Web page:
Allende, H., Salas, R., & Moraga, C. (2003). A robust and effective learning algorithm for feedforward neural networks based on the influence function. Lect. Notes Comput. Sc., 2652, 28–36.
Abstract: The learning process of the Feedforward Artificial Neural Networks relies on the data, though a robustness analysis of the parameter estimates of the model must be done due to the presence of outlying observations in the data. In this paper we seek the robust properties in the parameter estimates in the sense that the influence of aberrant observations or outliers in the estimate is bounded so the neural network is able to model the bulk of data. We also seek a trade off between robustness and efficiency under a Gaussian model. An adaptive learning procedure that seeks both aspects is developed. Finally we show some simulations results applied to the RESEX time series.



de Figueiredo, C. M. H., Meldanis, J., de Mello, C. P., & Ortiz, C. (2003). Decompositions for the edge colouring of reduced indifference graphs. Theor. Comput. Sci., 297(13), 145–155.
Abstract: The chromatic index problemfinding the minimum number of colours required for colouring the edges of a graphis still unsolved for indifference graphs, whose vertices can be linearly ordered so that the vertices contained in the same maximal clique are consecutive in this order. We present new positive evidence for the conjecture: every non neighbourhoodoverfull indifference graph can be edge coloured with maximum degree colours. Two adjacent vertices are twins if they belong to the same maximal cliques. A graph is reduced if it contains no pair of twin vertices. A graph is overfull if the total number of edges is greater than the product of the maximum degree by [n/2], where n is the number of vertices. We give a structural characterization for neighbourhoodoverfull indifference graphs proving that a reduced indifference graph cannot be neighbourhoodoverfull. We show that the chromatic index for all reduced indifference graphs is the maximum degree. We present two decomposition methods for edge colouring reduced indifference graphs with maximum degree colours. (C) 2002 Elsevier Science B.V. All rights reserved.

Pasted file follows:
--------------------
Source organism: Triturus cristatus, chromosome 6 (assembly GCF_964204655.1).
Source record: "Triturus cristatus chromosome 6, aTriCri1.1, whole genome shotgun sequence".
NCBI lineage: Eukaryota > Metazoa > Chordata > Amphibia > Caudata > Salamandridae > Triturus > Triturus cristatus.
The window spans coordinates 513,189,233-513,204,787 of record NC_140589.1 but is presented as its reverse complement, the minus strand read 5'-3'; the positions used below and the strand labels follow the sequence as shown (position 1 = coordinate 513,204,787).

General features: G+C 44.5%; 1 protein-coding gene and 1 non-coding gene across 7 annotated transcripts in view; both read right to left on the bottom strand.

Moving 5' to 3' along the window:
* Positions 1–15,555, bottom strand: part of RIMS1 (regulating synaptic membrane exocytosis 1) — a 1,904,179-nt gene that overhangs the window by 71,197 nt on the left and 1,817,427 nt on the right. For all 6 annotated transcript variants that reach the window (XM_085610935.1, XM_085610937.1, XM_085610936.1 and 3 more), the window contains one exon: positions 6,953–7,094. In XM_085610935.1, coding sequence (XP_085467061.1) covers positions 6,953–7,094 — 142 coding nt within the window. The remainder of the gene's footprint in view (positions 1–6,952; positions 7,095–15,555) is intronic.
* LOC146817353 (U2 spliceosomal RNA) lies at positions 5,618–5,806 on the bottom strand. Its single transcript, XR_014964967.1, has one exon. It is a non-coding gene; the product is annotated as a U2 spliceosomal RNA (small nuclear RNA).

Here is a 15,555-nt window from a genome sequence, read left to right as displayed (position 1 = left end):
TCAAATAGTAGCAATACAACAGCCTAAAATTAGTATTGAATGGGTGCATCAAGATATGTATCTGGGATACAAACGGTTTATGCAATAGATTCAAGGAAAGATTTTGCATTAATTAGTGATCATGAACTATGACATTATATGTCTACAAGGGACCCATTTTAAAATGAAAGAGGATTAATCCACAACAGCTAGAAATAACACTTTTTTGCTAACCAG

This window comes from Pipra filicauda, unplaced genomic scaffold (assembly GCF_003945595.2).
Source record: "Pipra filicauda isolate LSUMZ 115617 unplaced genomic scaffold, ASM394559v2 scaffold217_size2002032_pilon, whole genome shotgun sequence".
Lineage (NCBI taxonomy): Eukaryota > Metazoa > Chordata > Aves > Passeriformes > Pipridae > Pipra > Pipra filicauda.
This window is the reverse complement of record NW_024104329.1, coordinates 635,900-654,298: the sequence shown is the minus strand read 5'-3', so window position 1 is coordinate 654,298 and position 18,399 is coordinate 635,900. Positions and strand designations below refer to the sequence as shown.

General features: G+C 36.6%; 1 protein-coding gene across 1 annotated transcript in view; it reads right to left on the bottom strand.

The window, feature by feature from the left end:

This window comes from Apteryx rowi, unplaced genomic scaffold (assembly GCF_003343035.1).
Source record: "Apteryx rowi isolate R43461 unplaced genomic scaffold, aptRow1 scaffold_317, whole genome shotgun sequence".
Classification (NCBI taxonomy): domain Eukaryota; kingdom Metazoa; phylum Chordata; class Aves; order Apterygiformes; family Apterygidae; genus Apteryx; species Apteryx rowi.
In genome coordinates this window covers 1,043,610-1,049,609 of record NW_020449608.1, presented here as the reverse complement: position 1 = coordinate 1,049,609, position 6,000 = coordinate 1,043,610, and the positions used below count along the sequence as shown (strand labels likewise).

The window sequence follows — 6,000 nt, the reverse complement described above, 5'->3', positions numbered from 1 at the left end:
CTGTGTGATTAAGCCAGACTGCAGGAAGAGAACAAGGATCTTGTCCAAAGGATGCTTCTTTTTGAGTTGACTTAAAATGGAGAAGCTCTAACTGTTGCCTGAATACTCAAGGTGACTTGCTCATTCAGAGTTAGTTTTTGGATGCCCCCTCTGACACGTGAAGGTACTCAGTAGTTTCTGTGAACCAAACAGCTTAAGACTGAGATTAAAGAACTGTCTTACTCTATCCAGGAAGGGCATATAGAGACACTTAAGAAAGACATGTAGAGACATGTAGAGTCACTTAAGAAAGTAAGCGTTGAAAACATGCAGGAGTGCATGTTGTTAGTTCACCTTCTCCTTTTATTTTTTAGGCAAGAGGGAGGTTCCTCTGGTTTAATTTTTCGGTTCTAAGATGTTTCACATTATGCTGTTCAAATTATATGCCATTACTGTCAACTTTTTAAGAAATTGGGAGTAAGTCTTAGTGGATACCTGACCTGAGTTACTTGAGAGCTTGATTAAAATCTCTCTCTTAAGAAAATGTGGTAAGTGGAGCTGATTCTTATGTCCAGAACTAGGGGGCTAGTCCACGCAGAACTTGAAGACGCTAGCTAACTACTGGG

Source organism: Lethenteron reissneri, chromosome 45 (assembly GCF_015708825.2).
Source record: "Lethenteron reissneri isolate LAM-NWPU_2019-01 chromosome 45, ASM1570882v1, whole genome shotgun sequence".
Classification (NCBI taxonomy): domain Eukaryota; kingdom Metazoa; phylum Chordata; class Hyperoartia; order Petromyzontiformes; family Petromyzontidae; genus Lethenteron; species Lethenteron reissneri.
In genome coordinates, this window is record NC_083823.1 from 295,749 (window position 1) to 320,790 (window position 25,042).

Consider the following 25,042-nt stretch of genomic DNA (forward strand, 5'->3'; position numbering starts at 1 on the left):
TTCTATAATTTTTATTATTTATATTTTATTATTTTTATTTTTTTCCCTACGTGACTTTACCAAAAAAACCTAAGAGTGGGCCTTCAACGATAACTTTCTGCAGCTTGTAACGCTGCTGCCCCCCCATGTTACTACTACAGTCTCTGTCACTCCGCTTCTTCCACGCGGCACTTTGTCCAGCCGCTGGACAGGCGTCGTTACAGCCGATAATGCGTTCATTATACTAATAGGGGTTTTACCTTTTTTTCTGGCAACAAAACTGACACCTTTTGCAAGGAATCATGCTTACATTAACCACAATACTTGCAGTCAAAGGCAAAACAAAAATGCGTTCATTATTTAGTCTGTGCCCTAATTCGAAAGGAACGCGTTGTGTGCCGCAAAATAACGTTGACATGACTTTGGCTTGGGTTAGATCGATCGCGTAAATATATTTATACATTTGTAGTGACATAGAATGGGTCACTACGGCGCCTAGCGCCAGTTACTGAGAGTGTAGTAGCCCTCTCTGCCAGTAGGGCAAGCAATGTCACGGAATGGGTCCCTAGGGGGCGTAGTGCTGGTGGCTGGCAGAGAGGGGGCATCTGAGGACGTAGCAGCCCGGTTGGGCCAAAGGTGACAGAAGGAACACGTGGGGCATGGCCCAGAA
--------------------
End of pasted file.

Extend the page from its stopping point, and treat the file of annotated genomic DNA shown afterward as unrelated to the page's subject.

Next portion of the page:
Acuna, M., Eaton, L., Ramirez, N. R., Cifuentes, L., & Llop, E. (2003). Genetic variants of serum butyrylcholinesterase in Chilean Mapuche Indians. Am. J. Phys. Anthropol., 121(1), 81–85.
Abstract: We estimated the frequencies of serum butyrylcholinesterase (BChE) alleles in three tribes of Mapuche Indians from southern Chile, using enzymatic methods, and we estimated the frequency of allele BCHE*K in one tribe using primer reduced restriction analysis (PCRPIRA). The three tribes have different degrees of European admixture, which is reflected in the observed frequencies of the atypical allele BCHE*A: 1.11% in Huilliches, 0.89% in Cuncos, and 0% in Pehuenches. This result is evidence in favor of the hypothesis that BCHE*A is absent in native Amerindians. The frequencies of BCHE*F were higher than in most reported studies (3.89%, 5.78%, and 4.41%, respectively). These results are probably due to an overestimation of the frequency of allele BCHE*F, since none of the 20 BCHE UF individuals (by the enzymatic test) individuals analyzed showed either of the two DNA base substitutions associated with this allele. Although enzymatic methods rarely detect the presence of allele BCHE*K, PCRPIRA found the allele in an appreciable frequency (5.76%), although lower than that found in other ethnic groups. Since observed frequencies of unusual alleles correspond to estimated percentages of European admixture, it is likely that none of these unusual alleles were present in Mapuche Indians before the arrival of Europeans. (C) 2003 WileyLiss, Inc.